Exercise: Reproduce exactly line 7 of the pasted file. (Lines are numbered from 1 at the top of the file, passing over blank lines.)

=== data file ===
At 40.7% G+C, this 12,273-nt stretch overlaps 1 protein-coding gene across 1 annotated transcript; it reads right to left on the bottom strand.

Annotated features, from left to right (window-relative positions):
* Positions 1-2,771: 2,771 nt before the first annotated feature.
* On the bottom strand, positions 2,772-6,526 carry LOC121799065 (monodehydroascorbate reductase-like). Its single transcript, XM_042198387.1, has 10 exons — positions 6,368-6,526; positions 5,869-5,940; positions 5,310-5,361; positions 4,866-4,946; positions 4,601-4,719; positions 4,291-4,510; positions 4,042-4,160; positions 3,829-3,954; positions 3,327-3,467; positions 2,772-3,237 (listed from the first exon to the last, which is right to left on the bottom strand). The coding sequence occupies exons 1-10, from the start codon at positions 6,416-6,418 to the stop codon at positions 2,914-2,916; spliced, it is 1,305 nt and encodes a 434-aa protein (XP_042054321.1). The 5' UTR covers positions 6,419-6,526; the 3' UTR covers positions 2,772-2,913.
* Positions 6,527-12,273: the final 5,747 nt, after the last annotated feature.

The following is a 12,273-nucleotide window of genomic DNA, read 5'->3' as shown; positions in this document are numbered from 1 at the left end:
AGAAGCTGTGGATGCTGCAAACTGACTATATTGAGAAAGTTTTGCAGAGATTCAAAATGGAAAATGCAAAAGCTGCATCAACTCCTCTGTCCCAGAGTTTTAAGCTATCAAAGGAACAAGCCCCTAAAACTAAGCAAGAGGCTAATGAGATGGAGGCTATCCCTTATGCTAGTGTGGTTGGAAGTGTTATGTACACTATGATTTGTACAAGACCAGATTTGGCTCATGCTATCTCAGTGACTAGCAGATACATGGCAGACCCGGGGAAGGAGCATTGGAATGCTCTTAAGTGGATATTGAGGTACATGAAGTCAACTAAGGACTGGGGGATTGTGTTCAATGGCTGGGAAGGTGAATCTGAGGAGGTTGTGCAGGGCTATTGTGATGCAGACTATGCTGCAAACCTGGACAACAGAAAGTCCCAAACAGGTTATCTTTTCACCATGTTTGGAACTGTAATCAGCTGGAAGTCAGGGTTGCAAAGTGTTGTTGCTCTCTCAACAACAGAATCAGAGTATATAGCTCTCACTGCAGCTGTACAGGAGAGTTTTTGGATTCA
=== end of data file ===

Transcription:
AGAAGCTGTGGATGCTGCAAACTGACTATATTGAGAAAGTTTTGCAGAGATTCAAAATGGAAAATGCAAAAGCTGCATCAACTCCTCTGTCCCAGAGTTTTAAGCTATCAAAGGAACAAGCCCCTAAAACTAAGCAAGAGGCTAATGAGATGGAGGCTATCCCTTATGCTAGTGTGGTTGGAAGTGTTATGTACACTATGATTTGTACAAGACCAGATTTGGCTCATGCTATCTCAGTGACTAGCAGATACATGGCAGACCCGGGGAAGGAGCATTGGAATGCTCTTAAGTGGATATTGAGGTACATGAAGTCAACTAAGGACTGGGGGATTGTGTTCAATGGCTGGGAAGGTGAATCTGAGGAGGTTGTGCAGGGCTATTGTGATGCAGACTATGCTGCAAACCTGGACAACAGAAAGTCCCAAACAGGTTATCTTTTCACCATGTTTGGAACTGTAATCAGCTGGAAGTCAGGGTTGCAAAGTGTTGTTGCTCTCTCAACAACAGAATCAGAGTATATAGCTCTCACTGCAGCTGTACAGGAGAGTTTTTGGATTCA